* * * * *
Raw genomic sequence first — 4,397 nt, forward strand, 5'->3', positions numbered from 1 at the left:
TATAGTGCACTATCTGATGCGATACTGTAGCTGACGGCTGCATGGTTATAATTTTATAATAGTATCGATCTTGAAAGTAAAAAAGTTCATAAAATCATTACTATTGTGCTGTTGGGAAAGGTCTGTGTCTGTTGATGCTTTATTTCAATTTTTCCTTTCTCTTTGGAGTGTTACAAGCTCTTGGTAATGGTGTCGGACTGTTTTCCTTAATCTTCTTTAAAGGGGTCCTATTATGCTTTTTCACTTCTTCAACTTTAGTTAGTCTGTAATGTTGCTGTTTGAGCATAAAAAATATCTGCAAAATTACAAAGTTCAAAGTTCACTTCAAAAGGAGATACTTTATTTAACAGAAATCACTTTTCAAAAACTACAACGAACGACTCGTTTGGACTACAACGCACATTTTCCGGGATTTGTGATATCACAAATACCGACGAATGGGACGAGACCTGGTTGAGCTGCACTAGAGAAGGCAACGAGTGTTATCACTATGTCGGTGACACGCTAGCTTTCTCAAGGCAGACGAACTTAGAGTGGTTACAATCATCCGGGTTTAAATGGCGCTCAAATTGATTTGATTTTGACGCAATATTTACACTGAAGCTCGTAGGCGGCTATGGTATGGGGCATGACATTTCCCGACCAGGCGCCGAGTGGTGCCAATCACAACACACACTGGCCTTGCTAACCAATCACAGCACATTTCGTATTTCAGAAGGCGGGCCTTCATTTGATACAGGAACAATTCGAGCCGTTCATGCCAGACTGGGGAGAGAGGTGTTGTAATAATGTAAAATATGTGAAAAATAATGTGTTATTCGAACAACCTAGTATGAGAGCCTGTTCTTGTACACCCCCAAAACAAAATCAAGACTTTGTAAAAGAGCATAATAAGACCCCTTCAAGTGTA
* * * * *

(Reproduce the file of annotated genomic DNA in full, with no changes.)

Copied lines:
Raw genomic sequence first — 4,397 nt, forward strand, 5'->3', positions numbered from 1 at the left:
TATAGTGCACTATCTGATGCGATACTGTAGCTGACGGCTGCATGGTTATAATTTTATAATAGTATCGATCTTGAAAGTAAAAAAGTTCATAAAATCATTACTATTGTGCTGTTGGGAAAGGTCTGTGTCTGTTGATGCTTTATTTCAATTTTTCCTTTCTCTTTGGAGTGTTACAAGCTCTTGGTAATGGTGTCGGACTGTTTTCCTTAATCTTCTTTAAAGGGGTCCTATTATGCTTTTTCACTTCTTCAACTTTAGTTAGTCTGTAATGTTGCTGTTTGAGCATAAAAAATATCTGCAAAATTACAAAGTTCAAAGTTCACTTCAAAAGGAGATACTTTATTTAACAGAAATCACTTTTCAAAAACTACAACGAACGACTCGTTTGGACTACAACGCACATTTTCCGGGATTTGTGATATCACAAATACCGACGAATGGGACGAGACCTGGTTGAGCTGCACTAGAGAAGGCAACGAGTGTTATCACTATGTCGGTGACACGCTAGCTTTCTCAAGGCAGACGAACTTAGAGTGGTTACAATCATCCGGGTTTAAATGGCGCTCAAATTGATTTGATTTTGACGCAATATTTACACTGAAGCTCGTAGGCGGCTATGGTATGGGGCATGACATTTCCCGACCAGGCGCCGAGTGGTGCCAATCACAACACACACTGGCCTTGCTAACCAATCACAGCACATTTCGTATTTCAGAAGGCGGGCCTTCATTTGATACAGGAACAATTCGAGCCGTTCATGCCAGACTGGGGAGAGAGGTGTTGTAATAATGTAAAATATGTGAAAAATAATGTGTTATTCGAACAACCTAGTATGAGAGCCTGTTCTTGTACACCCCCAAAACAAAATCAAGACTTTGTAAAAGAGCATAATAAGACCCCTTCAAGTGTA